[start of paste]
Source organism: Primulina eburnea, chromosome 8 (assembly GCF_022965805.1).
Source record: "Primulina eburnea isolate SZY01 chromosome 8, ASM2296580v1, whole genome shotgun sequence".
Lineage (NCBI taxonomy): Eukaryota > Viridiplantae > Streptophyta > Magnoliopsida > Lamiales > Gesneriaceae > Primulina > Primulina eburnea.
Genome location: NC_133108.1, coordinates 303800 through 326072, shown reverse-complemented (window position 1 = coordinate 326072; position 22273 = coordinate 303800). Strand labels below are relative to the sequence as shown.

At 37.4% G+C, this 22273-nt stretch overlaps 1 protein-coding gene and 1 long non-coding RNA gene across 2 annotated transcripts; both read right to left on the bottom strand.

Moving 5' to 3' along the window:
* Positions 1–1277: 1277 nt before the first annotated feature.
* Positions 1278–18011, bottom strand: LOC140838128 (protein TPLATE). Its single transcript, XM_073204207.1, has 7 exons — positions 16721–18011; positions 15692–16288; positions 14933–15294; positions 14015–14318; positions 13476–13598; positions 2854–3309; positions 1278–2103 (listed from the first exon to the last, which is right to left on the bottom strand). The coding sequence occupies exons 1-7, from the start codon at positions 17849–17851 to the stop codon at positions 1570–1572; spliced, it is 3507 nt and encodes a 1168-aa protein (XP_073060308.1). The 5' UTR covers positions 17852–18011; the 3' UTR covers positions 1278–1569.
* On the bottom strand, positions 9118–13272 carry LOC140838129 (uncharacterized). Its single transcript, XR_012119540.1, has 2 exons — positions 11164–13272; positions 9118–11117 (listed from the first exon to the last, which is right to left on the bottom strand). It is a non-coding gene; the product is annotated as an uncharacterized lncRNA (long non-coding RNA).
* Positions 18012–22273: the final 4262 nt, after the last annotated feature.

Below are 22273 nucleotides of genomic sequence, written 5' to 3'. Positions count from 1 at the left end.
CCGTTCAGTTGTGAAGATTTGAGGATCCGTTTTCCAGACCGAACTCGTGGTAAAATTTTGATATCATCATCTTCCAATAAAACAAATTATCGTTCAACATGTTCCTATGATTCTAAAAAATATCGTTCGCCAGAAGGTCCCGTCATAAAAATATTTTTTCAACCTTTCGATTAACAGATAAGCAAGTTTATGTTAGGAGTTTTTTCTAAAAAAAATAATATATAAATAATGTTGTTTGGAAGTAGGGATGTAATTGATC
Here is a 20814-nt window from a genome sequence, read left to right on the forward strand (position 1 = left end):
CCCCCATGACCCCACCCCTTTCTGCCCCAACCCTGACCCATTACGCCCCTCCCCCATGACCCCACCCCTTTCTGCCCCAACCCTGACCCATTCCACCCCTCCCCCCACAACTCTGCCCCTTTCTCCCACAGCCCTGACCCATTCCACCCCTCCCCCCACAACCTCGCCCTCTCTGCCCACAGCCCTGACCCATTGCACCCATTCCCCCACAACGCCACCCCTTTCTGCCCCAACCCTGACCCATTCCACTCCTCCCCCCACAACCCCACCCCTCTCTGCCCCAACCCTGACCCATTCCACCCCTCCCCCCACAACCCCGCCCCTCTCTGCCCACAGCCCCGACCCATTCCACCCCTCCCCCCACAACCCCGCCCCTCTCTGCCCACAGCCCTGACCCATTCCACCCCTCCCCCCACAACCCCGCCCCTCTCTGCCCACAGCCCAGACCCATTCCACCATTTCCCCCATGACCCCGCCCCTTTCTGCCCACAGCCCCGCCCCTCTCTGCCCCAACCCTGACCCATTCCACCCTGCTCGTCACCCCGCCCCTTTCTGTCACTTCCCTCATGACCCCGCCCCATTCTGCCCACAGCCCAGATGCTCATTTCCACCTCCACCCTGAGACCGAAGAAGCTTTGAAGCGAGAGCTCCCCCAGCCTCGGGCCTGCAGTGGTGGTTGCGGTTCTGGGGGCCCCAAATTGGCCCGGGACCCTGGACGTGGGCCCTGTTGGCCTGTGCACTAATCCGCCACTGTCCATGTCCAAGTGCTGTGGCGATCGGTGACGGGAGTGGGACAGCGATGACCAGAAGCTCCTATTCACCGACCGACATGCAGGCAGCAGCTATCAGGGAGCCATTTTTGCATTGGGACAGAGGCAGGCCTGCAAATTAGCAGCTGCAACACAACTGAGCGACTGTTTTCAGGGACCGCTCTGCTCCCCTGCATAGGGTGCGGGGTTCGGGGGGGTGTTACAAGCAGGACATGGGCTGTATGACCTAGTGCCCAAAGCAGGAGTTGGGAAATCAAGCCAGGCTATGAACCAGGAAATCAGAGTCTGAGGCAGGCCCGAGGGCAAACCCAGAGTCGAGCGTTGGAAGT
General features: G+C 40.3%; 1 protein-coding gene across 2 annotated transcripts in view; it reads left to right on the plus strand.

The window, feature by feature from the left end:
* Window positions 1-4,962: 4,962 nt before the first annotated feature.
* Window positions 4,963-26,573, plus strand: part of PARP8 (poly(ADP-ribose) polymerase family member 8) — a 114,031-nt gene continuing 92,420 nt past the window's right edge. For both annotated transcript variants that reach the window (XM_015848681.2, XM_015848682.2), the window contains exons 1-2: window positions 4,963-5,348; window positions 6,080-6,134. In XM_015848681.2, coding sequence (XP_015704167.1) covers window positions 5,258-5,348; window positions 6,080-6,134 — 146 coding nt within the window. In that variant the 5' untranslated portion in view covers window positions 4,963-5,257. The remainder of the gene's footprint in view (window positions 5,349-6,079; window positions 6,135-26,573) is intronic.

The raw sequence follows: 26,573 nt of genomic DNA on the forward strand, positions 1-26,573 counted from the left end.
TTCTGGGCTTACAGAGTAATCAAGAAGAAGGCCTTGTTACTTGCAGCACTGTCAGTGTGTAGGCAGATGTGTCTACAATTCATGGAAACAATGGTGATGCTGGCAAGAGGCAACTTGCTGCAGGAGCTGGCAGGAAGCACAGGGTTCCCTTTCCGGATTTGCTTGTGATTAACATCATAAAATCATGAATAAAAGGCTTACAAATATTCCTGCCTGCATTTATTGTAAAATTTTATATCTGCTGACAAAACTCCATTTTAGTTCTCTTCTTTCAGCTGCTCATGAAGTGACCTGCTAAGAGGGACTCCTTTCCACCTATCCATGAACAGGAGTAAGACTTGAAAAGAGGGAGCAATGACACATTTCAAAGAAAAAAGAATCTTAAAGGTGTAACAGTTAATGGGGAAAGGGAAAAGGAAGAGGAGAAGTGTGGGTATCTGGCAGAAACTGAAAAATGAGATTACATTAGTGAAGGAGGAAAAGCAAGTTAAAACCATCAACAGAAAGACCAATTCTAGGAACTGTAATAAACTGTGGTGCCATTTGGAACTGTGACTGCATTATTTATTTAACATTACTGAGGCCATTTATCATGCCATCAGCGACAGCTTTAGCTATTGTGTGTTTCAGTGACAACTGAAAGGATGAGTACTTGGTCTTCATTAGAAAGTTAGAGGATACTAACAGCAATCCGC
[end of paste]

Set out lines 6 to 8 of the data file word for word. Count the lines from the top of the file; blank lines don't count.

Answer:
Moving 5' to 3' along the window:
* Positions 1–1277: 1277 nt before the first annotated feature.
* Positions 1278–18011, bottom strand: LOC140838128 (protein TPLATE). Its single transcript, XM_073204207.1, has 7 exons — positions 16721–18011; positions 15692–16288; positions 14933–15294; positions 14015–14318; positions 13476–13598; positions 2854–3309; positions 1278–2103 (listed from the first exon to the last, which is right to left on the bottom strand). The coding sequence occupies exons 1-7, from the start codon at positions 17849–17851 to the stop codon at positions 1570–1572; spliced, it is 3507 nt and encodes a 1168-aa protein (XP_073060308.1). The 5' UTR covers positions 17852–18011; the 3' UTR covers positions 1278–1569.